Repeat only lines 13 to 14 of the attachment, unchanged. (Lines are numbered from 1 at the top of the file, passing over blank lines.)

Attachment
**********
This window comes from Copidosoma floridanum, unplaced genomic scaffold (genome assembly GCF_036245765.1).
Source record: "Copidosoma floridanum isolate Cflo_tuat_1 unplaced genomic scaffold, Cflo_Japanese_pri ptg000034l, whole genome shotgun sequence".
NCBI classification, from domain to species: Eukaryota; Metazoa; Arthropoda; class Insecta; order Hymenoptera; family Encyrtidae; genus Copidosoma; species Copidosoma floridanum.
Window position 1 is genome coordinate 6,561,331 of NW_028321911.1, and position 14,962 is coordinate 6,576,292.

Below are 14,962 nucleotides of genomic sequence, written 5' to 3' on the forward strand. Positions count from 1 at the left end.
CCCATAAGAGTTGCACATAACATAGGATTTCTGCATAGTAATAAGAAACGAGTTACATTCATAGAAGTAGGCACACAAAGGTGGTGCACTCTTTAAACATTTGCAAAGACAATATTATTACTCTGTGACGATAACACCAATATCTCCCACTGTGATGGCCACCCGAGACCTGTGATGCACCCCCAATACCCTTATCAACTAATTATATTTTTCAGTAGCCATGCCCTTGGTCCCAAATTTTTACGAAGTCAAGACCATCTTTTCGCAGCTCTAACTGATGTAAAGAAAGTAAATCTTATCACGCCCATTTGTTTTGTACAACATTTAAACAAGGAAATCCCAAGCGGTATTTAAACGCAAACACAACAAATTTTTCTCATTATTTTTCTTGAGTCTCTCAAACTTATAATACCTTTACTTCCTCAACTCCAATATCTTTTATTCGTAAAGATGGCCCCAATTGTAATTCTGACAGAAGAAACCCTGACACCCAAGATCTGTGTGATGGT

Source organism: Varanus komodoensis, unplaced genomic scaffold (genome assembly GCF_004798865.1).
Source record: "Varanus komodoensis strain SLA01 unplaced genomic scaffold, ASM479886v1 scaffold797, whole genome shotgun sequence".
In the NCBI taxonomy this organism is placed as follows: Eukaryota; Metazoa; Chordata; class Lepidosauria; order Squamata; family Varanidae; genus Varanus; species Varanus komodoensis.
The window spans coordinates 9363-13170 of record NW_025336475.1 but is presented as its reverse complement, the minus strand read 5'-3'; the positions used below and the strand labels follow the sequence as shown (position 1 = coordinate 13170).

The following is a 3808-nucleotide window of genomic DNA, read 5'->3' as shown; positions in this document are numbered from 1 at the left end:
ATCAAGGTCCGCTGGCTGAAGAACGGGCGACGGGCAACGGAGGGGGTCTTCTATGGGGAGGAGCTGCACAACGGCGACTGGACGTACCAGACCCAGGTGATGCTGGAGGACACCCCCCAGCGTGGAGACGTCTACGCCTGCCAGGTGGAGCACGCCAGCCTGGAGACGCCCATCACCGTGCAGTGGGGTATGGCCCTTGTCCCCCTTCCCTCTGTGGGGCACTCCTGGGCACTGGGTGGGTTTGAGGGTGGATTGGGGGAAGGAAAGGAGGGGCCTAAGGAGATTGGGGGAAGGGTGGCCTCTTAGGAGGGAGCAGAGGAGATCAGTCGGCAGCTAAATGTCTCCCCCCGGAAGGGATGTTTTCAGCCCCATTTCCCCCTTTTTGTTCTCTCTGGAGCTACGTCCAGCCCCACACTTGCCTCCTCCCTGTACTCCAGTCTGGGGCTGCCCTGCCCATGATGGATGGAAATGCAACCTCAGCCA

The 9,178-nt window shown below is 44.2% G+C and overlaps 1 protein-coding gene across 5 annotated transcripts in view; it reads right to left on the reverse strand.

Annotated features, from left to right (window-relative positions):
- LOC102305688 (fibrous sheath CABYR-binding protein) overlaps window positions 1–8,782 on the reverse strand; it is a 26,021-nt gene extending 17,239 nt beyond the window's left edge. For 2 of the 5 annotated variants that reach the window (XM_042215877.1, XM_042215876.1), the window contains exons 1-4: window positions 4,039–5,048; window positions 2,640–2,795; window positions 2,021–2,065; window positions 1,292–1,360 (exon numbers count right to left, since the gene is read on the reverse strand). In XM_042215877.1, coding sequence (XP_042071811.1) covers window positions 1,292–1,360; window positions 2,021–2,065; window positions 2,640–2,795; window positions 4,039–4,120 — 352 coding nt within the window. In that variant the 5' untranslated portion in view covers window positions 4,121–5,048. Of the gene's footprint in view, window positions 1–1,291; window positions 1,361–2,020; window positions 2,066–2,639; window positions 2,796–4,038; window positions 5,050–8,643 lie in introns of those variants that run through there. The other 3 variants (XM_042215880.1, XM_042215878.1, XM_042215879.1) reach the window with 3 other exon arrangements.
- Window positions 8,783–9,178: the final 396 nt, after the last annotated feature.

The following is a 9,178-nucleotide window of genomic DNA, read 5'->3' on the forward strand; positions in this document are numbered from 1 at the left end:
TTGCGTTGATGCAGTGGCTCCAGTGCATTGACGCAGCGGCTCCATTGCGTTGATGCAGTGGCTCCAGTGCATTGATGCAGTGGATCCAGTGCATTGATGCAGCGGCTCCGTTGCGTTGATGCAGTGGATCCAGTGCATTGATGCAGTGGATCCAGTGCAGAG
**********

The 9,178-nt window shown below is 44.2% G+C and overlaps 1 protein-coding gene across 5 annotated transcripts in view; it reads right to left on the reverse strand.

Annotated features, from left to right (window-relative positions):